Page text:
The problem from the picture in the article was far worse. You can reason about the set of control-flow arcs with local goto quite easily because you can explicitly see all labels (not every basic block starts with a label that you can use for goto in C) and you can see the named arcs. In contrast, with non-local goto, you could jump anywhere in a program. Often, languages of the era used line numbers and compiled statement-at-a-time, so you could jump to any statement, anywhere in the program. Control would then continue from there, if you wanted to return then you’d need to build your own mechanism for communicating the next jump address into the program.

                  Amusingly, I’ve read another article by Dijkstra where he described a call instruction (jump and push return address onto the stack) as unnecessary premature optimisation.

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                    you could jump from the middle of one function to the middle of another

                    It’s basically JMP exposed to the programmer, like a very leaky abstraction

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                      I mean reason about the goto as a human, not as a machine. The structurally constrained goto that are return, break, and continue make much ore sense to someone reading the code.

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                        The same applies. In a function with half a dozen labels and five goto statements, you can pair each goto with the corresponding label and visualise the CFG relatively easily, even in the worst abuse of goto that I’ve seen in C, you have on the order of a hundred control-flow arcs. With a program in a language that doesn’t support structured programming, every statement is a possible jump target and every goto can go anywhere in the program. Trying to keep this in your head is basically impossible.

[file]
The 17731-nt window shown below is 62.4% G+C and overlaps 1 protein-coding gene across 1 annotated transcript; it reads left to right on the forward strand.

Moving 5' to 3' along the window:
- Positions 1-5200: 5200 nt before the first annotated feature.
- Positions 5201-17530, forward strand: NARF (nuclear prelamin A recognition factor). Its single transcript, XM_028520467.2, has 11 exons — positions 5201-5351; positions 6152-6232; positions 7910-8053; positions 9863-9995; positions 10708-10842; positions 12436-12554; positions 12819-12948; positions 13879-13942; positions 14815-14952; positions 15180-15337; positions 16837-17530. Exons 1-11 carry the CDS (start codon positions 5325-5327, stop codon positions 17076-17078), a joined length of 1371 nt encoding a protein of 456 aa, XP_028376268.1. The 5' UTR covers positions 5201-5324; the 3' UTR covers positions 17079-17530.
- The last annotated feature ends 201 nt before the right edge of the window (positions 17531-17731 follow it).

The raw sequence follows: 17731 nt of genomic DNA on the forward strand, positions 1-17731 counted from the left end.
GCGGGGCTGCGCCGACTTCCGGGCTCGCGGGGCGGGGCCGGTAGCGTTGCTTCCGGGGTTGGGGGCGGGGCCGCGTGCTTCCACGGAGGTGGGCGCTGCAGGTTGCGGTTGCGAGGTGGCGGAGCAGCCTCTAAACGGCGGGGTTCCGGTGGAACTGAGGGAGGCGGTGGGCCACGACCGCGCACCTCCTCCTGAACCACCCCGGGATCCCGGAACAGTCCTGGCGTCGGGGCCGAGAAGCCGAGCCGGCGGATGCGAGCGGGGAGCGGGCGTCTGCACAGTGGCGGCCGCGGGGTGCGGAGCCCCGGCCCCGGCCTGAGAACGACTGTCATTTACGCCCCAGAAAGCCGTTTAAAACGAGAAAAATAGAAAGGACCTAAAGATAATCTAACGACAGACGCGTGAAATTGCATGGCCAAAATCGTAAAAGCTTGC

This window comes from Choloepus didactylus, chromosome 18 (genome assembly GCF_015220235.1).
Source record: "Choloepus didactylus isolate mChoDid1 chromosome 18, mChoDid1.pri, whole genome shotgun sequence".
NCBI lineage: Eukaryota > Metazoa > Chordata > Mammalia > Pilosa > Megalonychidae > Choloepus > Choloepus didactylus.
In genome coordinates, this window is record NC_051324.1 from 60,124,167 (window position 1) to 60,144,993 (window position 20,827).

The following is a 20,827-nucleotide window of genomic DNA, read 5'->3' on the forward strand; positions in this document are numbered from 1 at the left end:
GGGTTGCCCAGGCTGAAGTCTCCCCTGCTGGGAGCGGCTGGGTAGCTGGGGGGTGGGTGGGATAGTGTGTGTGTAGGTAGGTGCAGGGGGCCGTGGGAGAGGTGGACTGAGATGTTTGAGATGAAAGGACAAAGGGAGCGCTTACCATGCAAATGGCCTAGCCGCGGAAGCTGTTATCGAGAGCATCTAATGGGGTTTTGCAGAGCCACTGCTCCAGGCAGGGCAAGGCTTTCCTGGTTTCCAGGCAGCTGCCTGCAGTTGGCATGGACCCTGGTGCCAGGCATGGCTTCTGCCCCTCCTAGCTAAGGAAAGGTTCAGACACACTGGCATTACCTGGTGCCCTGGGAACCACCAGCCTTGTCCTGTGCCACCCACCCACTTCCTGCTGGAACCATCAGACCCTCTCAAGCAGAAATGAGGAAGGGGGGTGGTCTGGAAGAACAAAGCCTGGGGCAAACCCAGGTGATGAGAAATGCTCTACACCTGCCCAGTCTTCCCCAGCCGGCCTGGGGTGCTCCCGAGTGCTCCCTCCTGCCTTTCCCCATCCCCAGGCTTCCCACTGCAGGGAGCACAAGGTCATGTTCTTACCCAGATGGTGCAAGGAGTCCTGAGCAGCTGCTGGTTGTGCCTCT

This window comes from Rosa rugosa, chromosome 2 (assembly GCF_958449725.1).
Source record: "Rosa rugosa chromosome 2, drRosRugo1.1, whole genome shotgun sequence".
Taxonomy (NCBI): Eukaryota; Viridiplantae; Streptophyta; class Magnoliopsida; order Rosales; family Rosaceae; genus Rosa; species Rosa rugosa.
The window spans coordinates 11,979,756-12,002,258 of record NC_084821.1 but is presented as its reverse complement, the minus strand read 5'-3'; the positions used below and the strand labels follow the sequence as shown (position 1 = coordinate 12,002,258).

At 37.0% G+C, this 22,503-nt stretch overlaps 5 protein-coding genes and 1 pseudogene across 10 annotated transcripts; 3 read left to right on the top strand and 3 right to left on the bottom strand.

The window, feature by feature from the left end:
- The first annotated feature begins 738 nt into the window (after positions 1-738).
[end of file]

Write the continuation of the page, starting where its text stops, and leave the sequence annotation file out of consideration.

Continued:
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                    This post is a good illustration of the combinatorial explosion caused by an unfettered goto, but is undermined by the strawman setting it up.

                    Whenever the subject of goto comes up there is always a slew of people of people who say that goto being harmful is considered an overreaction.

                    Saying “goto is a tool, and tools should be used” is somewhat of a simplistic argument.

                    I have seen two main arguments in “defense” of goto :

                    • goto can be useful in specific circumstances;
                    • goto in modern languages is much more restricted than the 1968 goto. In particular, it generally cannot jump arbitrarily.

                    These arguments are even discussed in this other post of the author.

                    Edit: I was unfairly harsh in the first version of this comment, sorry.

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                      The real reason is that it doesn’t well support the decomposition of a complex problem into individual parts that can be independently written, maintained, reused, and then recombined into an application. The callable *procedure” or “subroutine” does.